Doctors treating UK boy Archie Battersbee are set to withdraw his life support – unless the Supreme Court agrees a dramatic last-minute intervention.
The 12-year-old, who has been in a coma since April, could be taken off his ventilator at noon after the Court of Appeal ruled continuing life support was not in his best interests.
A panel of three judges rejected a plea from his parents to keep Archie alive until his case could be considered by the UN Committee on the Rights of Persons with Disabilities, but said the family could ask the Supreme Court to intervene.
Archie’s mother Hollie Dance said they would take the case to the Supreme Court, which previously refused them permission to appeal.
Speaking outside the Royal London Hospital, Miss Dance said: “We made a promise to Archie, we will fight to the end. And Archie’s still fighting.”
Last night there was no word from the Supreme Court over whether judges had agreed to accept the family’s case, meaning any decision over Archie’s fate could come at the 11th hour.
If the court agrees to hear the case then doctors will be ordered to keep him on life support until judges have reached a decision.
Archie, an aspiring Olympic gymnast, was fit and healthy until April this year, when he was found unconscious at home in Southend, Essex.
His mother believes he had been taking part in a social media “blackout’ challenge.
He suffered catastrophic brain damage and has never regained consciousness.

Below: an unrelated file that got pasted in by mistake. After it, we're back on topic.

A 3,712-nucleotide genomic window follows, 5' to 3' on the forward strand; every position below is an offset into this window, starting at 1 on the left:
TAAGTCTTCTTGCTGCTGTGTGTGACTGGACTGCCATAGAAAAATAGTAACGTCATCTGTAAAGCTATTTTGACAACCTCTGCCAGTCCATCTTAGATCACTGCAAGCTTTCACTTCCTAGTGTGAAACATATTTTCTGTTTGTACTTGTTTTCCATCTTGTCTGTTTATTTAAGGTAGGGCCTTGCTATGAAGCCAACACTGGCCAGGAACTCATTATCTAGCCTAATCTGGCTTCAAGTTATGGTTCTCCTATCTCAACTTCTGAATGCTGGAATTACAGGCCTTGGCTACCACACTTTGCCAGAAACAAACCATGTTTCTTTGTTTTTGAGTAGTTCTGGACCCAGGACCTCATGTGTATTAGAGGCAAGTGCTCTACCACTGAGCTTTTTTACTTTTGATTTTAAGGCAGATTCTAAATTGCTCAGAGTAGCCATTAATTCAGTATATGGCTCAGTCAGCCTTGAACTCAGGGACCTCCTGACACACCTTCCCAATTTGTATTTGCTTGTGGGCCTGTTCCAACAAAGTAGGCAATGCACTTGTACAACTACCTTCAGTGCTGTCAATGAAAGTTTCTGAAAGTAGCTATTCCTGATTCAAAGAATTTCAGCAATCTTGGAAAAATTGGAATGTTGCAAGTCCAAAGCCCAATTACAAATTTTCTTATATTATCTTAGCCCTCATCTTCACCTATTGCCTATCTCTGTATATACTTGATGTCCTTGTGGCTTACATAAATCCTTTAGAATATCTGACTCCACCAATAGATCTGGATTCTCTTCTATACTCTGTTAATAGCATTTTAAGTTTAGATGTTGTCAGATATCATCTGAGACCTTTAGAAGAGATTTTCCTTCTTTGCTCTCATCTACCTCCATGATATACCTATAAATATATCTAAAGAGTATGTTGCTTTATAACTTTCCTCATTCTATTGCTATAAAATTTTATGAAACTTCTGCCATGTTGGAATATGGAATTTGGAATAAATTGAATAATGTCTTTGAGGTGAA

Doctors say his brain stem is dead, meaning he will not recover.
Lawyers for the NHS hospital trust had asked the High Court to rule he was effectively dead and that all treatment should be withdrawn.
But his parents have fought a legal battle, insisting their child is still alive and should be given longer to show signs of recovery, or to die a ‘natural’ death.
Miss Dance, who is separated from Archie’s father, said it would amount to “extraordinary cruelty” to end his life support.
Lawyers for the family have argued Archie’s condition is stable and he cannot feel pain.
The UN committee told the Government on Friday that it wanted to consider the case.
But Fiona Paterson, a lawyer for the Barts Health NHS Trust, which runs the hospital, said the UN request was not legally binding.
She said it was not in Archie’s best interests to keep him alive and his condition could deteriorate at any time.
The trust’s chief medical officer Alistair Chesser said “our heartfelt sympathies’ were with Archie’s family. But he added: “We will prepare to withdraw treatment after midday unless directed otherwise.”
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